Suffice to say it was not an overwhelmingly exciting quarter in the markets, at least until the last week of June. Global stocks were modestly positive over the last three months, with similar returns from US, international and emerging markets stocks. Year to date international stocks and small cap US stocks are still well ahead of the S&P 500, with returns of 5.52% and 4.75%, respectively. Bonds were down -1.68 for the quarter, now slightly negative (-0.10%) for 2015 year to date. The worst performer for the quarter and now year to date are REITs, down -9.40% over three months, giving back some of the tremendous gains we had seen in 2014.
The best economic news in the US right now is from residential real estate. Permits for new single family home construction jumped 12% year over year in May, now at the highest level since August 2007.
Housing starts are still well below average figures for the last 20 years, but are improving somewhat steadily.
Existing home sales continue to climb as new households form and rental prices grow ever higher. In May existing home sales grew 5.1%, putting the annual rate at 5.35 million units, the highest level since 2009 (which was itself driven by the expiration of the first-time homebuyer’s credit).
The news isn’t all about housing. In May we saw one of the largest increases in consumer spending since August 2009, up 0.9% over the month of April. While this is a bit of a noisy data set, the increase reflects improving consumer confidence about the collective economic outlook. Personal income was also up a very solid 0.5% for the month of May.
Of course, Greece and the Eurozone are back in the headlines yet again. In the seemingly never-ending drama across the Atlantic, Greece and its creditors continue attempted negotiations to resolve the Greek debt crisis as Greece moves closer and closer to default. In late June, Greek Prime Minister Alexis Tsipras announced a national public referendum on accepting the last round of creditor’s terms, to be held July 5th. Greece instituted capital controls and banks were closed the week of June 29th. Greece continues to face extraordinarily poor economic conditions, with unemployment over 25% and an ongoing recession that has reduced the size of the economy by 25%. Questions linger over Greece’s status in the Eurozone, and what the consequences of a “Grexit” might be for Europe and the global economy.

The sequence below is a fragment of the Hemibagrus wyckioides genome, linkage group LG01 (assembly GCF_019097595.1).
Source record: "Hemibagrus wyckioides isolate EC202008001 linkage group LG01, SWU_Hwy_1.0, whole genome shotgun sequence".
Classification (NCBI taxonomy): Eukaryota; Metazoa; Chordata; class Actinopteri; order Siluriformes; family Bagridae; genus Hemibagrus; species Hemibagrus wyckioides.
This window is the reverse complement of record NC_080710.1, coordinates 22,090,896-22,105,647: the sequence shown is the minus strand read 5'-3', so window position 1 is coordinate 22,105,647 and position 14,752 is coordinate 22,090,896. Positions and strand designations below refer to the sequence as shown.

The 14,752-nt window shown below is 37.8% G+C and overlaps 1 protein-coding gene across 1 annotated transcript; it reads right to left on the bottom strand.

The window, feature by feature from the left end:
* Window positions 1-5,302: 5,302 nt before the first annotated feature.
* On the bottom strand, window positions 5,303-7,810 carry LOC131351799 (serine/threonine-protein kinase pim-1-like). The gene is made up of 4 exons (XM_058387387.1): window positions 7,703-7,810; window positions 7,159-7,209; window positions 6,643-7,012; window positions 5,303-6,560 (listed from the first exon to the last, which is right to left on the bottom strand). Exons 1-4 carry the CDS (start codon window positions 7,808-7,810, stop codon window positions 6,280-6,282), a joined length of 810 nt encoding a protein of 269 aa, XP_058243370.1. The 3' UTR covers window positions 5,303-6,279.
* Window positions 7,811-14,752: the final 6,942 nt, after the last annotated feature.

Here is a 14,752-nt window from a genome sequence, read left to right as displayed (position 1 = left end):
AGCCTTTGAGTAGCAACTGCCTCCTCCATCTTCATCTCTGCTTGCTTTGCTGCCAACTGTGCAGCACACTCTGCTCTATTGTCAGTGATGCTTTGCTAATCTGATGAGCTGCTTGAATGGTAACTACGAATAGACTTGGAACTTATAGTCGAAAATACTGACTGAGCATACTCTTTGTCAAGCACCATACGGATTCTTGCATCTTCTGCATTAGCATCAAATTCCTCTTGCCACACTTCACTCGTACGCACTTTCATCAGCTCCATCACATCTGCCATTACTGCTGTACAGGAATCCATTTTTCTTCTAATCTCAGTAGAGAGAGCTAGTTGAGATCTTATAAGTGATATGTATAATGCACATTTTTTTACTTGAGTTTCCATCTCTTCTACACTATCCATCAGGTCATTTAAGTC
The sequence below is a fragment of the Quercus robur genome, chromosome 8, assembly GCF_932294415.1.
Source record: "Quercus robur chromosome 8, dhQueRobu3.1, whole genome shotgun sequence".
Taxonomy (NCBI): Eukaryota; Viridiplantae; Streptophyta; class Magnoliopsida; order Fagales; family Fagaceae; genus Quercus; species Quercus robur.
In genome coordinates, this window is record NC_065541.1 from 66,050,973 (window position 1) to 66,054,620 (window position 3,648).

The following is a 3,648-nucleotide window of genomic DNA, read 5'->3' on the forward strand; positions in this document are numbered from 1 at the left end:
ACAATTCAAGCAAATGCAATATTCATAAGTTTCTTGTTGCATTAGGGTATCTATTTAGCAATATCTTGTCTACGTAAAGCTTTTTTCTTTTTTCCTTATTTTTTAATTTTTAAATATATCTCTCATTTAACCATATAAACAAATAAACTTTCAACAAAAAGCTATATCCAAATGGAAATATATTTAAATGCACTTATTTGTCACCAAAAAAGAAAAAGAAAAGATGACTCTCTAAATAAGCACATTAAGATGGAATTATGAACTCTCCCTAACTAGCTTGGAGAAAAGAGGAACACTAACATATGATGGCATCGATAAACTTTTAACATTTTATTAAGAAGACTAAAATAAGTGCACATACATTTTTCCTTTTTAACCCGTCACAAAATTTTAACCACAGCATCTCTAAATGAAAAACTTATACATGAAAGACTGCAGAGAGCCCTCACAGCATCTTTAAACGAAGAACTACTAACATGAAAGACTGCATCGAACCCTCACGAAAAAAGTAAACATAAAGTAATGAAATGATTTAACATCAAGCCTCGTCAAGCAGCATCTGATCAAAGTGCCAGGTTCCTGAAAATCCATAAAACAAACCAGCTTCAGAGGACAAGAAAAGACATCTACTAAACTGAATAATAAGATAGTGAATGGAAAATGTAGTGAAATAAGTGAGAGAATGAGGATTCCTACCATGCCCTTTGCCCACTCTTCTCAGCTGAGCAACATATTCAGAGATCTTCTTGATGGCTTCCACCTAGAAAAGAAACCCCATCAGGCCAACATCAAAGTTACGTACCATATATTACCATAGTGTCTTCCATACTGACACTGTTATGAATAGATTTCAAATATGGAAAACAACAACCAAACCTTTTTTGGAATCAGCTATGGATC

As always, no one truly knows what happens next, or what the consequences of any actions will be. The fact remains that Greece is not only a tiny part of an enormous global economy, but even a very small part of the European economy. And while the drama is certainly fascinating, most investors should not assume that any headlines contain actionable information for a long-term investor.
Tax & Legal Updates
In the last full week of June we had big news in two rulings from the Supreme Court. In a decision in King v. Burwell, the court ruled 6-3 that insurance purchased off of any state-run or Federal exchange is eligible for subsidies under the Affordable Care Act. This decision means that the subsidies (be they purchased in a state-run exchange or Federal exchange) and with them the Affordable Care Act in its current state remain the law of the land. The ruling upheld the individual mandate and provided that those relying on the subsidy for access to health insurance would continue to receive it. It also preserves the employer mandate indefinitely.
The second story from the Supreme Court in June was a decision in Obergefell v. Hodges. The court voted 5-4 that states could not legally ban same-sex marriage, overturning such bans in 13 US states. The ruling will put and end to much confusion and complication related to same-sec marriages and civil unions, affording same-sex couples the same legal protections as opposite-sex married couples. The ruling affects health insurance eligibility, employee benefits, Social Security benefits, Medicare benefits, medical privacy, estate planning, income tax and inheritance/asset transfer rules. There is also speculation that the legalization of same-sex marriage could bring an end to domestic partnership benefits offered by some employers. While the long-term impacts may be clearer, same-sex couples should seek counsel about immediate impacts, especially those in a domestic partnership or civil union.